ABOVE: Virologist Timothy Carroll (left) and staff research associate Lourdes Adamson (right) in the BSL-3 lab at the University of California, Davis’s Center for Infectious Disease and Immunology

Earlier this year, Mirko Cortese, a postdoc at Heidelberg University in Germany, was busy investigating how the flaviviruses dengue and Zika create cellular environments that support their replication. But as he watched the number of COVID-19 cases climb around the world, including in his home country of Italy, his attention was increasingly diverted to the virus behind the disease: SARS-CoV-2. Cortese and his colleagues had both tools and knowledge necessarily for tackling the coronavirus—so they decided to rapidly shift the focus of their work to address the deepening global crisis. “We basically put aside [our] research projects and focused the majority of our efforts to support the diagnostic team and the clinic,” Cortese says.

Now, Cortese is spending...

In virology you have to be nimble. If the universe sends you a pandemic, you better worry on that virus rather than one that you think you need to worry about.

—Chris Miller, University of California, Davis

The German team is one of numerous groups around the world that have diverted their skills and resources to help stop the pandemic. While the majority of research at academic institutions grinds to a halt, some labs have kept their lights on to conduct coronavirus-related experiments. These scientists have been working long hours to rapidly apply for grants, design experiments, coordinate virtual teams, and, in some cases, prepare to work in containment laboratories on locked-down campuses. Funding agencies around the world have pledged millions to help more investigators join the global effort.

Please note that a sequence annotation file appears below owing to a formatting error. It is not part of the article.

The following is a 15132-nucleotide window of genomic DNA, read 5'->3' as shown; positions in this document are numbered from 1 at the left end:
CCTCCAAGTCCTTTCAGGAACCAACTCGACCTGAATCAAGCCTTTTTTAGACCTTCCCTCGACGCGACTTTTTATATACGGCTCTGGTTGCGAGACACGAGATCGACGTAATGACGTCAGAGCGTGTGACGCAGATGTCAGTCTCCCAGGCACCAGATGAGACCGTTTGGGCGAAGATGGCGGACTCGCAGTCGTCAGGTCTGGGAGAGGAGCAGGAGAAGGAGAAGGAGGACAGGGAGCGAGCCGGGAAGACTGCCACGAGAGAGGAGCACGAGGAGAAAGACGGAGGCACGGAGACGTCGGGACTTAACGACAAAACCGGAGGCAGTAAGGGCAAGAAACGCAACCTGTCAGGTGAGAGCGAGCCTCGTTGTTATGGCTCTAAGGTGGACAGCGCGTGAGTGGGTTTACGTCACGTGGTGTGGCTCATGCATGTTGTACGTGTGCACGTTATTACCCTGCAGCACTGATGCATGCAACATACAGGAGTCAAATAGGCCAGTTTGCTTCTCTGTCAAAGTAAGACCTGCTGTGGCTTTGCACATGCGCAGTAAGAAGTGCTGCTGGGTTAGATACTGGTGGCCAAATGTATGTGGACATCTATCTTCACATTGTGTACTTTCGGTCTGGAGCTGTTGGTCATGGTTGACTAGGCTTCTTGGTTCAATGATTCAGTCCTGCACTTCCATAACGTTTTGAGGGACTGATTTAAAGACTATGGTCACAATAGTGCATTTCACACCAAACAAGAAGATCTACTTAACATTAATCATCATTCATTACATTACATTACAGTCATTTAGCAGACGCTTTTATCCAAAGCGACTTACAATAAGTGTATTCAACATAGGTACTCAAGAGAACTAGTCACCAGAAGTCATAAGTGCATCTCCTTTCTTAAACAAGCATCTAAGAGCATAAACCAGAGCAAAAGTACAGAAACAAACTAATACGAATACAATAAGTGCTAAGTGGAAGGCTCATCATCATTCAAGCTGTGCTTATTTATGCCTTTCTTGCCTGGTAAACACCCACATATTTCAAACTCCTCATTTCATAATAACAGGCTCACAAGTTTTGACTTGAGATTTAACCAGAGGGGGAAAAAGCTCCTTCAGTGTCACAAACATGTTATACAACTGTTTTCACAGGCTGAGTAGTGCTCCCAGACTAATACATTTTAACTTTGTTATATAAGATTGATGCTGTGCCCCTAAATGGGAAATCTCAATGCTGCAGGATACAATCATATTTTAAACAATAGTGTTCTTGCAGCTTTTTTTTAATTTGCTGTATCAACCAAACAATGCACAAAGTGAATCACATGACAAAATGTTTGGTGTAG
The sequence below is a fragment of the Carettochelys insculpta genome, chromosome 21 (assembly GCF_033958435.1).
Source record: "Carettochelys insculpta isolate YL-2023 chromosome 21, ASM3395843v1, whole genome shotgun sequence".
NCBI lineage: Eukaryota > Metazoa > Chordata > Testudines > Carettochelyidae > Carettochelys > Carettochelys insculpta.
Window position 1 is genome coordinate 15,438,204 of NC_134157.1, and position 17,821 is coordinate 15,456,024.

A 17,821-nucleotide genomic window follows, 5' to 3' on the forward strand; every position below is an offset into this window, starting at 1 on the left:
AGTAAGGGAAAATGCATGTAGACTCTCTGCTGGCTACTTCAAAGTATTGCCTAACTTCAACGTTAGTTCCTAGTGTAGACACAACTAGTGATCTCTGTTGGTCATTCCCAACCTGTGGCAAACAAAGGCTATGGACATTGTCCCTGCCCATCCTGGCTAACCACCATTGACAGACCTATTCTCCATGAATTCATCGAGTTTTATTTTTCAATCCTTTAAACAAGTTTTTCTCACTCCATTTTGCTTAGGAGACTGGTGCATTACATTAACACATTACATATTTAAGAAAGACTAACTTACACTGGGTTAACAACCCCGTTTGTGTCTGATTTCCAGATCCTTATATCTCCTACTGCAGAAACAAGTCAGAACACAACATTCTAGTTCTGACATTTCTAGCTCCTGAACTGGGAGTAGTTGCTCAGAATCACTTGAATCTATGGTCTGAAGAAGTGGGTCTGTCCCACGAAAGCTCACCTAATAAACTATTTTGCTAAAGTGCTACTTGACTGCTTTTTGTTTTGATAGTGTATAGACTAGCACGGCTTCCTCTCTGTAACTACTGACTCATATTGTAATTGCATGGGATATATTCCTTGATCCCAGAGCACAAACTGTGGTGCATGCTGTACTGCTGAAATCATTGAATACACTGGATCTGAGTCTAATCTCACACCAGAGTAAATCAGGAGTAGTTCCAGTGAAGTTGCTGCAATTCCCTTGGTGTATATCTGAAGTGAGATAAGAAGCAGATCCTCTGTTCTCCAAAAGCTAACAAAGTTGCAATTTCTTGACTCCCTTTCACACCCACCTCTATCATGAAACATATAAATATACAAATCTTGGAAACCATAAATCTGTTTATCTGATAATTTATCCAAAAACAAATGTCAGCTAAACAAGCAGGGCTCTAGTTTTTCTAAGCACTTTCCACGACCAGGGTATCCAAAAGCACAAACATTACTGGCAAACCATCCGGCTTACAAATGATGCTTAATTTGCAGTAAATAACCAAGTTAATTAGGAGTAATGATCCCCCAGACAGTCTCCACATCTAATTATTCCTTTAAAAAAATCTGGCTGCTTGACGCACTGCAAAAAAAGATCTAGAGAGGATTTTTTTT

Rapid action to launch SARS-CoV-2 studies

In early March, Chris Miller, a virologist at the California National Primate Research Center at the University of California, Davis (UCD), received a call for help from someone at UCD’s clinical laboratory. “They were having trouble getting the diagnostic tests to work and wanted us to grow the virus and provide the RNA so they could use it for assay development and positive controls,” Miller tells The Scientist. “As soon as he said that, it became clear that we had to move into working with the virus as quickly as possible.”